Maybe not born homosexual, but all born sinners who display their actions in various ways. I still remember before Talbot as an undergrad at BIOLA, a couple of students were apparently caught in the act. Dr. Gordon Kirk and others from BIOLA confronted these young men. Pointed out their sin and asked if they would be willing to repent? According to Dr. Kirk, they blantantly refused, and were then asked to leave BIOLA. Now I see from my FB that there is actually a group known as Queers of BIOLA. We all sin. I am humbled each time someone points out sin in my life which .....happens frequently. I try not to sin again in this area. However, as God gave them up as the WORD says, there is little repentence and trying to walk the other way. Continue to pray for our fellow BIOLANS who have fallen in this area that Christ will lift the veil of blindness so that they are able to repent and follow the Master. Amen! November 20, 2013

  17. Kris Wiese

    I woke up this morning with what I fully believe is a fierce and righteous anger against my co-workers. I would love to act upon my feelings, but those darned scriptures about showing love and mercy to my neighbor have kept me from taking action and ending their pathetic lives. Like David v. Nabal, I have had to stop myself often and I would rather not suffer without proper satisfaction. To add to my injury,I am also forced to repent every time that I have these thoughts. (Thoughts which in fact keeps me from enjoying much of my life as I ought). That said, I do feel great sympathy for those who struggle with sin, even the sin of queerality. (No, that one isn't mentioned specifically in the scriptures). Still, if you claim to believe that some day we will all stand before God, are you actually planning on making the same void & lame arguments to HIM in defense of your flaming-out-loud reprobate behavior? At the end of our evil days I fear that we will not escape His wrath if we have trampled God's grace so willfully and without any true repentance. The scriptures are not quiet on the latter statements, so neither should those called to make disciples remain quiet as we all try to follow the path of repentance from sin. "Take up your own cross, punk, I encourage you." November 20, 2013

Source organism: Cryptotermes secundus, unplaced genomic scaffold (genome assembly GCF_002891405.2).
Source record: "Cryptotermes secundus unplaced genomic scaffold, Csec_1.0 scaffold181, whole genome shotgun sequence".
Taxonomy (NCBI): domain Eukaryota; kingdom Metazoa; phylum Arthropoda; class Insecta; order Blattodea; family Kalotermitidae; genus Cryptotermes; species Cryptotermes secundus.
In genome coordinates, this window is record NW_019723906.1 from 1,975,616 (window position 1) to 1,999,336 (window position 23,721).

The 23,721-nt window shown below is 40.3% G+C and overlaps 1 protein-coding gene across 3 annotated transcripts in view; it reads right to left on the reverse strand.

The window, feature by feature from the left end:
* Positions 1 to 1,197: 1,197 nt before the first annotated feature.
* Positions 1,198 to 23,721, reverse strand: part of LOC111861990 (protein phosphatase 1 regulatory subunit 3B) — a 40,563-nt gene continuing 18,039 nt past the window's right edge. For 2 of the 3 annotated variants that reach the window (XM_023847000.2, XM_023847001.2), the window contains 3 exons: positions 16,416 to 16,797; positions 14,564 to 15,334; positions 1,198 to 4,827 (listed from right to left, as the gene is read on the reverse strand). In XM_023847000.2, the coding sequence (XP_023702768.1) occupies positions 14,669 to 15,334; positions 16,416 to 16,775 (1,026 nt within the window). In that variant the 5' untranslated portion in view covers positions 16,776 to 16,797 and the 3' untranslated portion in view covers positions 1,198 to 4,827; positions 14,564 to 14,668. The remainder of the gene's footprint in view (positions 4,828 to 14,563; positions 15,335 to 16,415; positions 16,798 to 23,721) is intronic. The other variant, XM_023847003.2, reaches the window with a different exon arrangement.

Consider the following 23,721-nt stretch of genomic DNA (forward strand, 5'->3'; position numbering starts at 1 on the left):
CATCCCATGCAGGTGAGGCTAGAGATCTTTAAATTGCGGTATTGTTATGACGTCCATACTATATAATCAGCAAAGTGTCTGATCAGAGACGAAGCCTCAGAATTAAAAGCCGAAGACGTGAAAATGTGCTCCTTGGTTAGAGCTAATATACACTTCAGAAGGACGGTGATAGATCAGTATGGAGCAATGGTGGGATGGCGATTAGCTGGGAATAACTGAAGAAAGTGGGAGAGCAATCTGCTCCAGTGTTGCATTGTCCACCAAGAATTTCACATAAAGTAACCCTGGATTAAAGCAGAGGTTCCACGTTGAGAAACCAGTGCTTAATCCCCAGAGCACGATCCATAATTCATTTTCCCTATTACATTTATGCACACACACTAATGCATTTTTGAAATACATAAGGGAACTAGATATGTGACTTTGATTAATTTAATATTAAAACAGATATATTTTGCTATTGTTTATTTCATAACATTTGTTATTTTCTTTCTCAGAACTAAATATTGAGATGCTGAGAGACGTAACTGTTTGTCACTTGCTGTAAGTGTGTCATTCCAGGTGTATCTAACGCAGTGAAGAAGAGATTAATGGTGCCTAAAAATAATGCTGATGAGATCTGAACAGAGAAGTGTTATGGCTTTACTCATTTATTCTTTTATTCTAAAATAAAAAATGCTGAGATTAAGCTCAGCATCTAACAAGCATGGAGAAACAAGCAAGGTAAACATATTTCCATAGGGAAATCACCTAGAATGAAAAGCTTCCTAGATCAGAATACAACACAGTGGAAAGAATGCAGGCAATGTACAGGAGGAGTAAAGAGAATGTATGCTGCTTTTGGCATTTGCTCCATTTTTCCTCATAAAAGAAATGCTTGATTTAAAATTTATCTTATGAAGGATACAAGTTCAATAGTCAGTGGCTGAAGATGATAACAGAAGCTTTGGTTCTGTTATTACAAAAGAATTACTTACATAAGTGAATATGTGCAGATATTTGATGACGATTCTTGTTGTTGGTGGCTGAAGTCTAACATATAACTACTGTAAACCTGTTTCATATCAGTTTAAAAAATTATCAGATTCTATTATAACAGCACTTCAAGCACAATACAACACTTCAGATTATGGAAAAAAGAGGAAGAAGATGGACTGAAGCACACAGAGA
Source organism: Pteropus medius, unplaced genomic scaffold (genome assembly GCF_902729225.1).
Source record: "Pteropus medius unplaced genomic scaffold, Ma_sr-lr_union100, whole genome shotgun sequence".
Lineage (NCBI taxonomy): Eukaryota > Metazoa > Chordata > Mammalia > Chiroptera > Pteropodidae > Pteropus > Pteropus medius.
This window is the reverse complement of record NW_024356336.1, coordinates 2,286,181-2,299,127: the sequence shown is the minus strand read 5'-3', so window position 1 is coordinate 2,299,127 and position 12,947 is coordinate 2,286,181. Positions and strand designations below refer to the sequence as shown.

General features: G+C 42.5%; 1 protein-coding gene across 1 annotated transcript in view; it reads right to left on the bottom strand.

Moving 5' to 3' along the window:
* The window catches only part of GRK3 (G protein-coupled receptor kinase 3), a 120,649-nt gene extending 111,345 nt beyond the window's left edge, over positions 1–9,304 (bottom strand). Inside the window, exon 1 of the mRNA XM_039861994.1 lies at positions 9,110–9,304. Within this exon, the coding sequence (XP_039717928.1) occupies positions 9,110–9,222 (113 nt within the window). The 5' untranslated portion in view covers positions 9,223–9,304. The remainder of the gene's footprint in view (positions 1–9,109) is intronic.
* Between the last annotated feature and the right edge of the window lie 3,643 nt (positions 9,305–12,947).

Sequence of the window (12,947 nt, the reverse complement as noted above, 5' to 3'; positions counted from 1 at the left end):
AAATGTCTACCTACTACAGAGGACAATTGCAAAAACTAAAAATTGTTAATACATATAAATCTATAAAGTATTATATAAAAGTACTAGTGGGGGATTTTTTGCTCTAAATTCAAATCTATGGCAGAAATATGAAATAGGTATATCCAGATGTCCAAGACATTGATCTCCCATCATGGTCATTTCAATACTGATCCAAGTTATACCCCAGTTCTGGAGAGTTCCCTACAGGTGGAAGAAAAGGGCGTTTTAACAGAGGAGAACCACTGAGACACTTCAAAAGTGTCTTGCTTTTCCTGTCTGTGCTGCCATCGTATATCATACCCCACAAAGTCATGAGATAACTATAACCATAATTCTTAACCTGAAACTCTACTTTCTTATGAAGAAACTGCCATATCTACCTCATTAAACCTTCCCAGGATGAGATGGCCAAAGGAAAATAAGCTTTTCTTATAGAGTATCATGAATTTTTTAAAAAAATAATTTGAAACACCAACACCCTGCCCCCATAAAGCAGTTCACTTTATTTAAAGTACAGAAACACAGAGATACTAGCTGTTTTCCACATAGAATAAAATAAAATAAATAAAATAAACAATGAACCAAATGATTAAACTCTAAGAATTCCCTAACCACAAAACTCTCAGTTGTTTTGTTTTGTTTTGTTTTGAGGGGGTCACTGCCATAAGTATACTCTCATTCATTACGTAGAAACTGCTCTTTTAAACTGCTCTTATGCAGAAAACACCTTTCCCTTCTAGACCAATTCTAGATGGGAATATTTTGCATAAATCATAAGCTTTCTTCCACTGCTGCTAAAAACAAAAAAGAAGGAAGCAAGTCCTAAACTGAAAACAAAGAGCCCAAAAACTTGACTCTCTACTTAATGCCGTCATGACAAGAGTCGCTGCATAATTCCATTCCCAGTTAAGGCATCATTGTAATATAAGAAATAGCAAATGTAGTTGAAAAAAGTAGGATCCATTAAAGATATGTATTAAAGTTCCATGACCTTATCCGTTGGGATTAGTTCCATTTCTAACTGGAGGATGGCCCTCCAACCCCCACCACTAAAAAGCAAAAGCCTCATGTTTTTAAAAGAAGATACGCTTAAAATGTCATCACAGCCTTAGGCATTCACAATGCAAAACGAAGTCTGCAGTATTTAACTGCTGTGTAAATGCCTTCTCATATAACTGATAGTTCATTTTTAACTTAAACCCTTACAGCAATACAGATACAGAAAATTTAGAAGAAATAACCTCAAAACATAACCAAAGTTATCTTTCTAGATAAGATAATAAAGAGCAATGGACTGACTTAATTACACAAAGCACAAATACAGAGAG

18. Anon

    The comments in this post have honestly made me sick with shame. I don't even know what to say to a majority of these comments except that many of your words are cruel and derogatory and you should be ashamed that you would type those things and I can only pray you would not say them to another human's face. Most of these comments show a gross misunderstanding of what many of your brothers in sisters in Christ who are LGBTQ actually desire from you, which is not necessarily a celebration of their gender or sexuality, but an understanding and your continued love and acceptance of them as a person.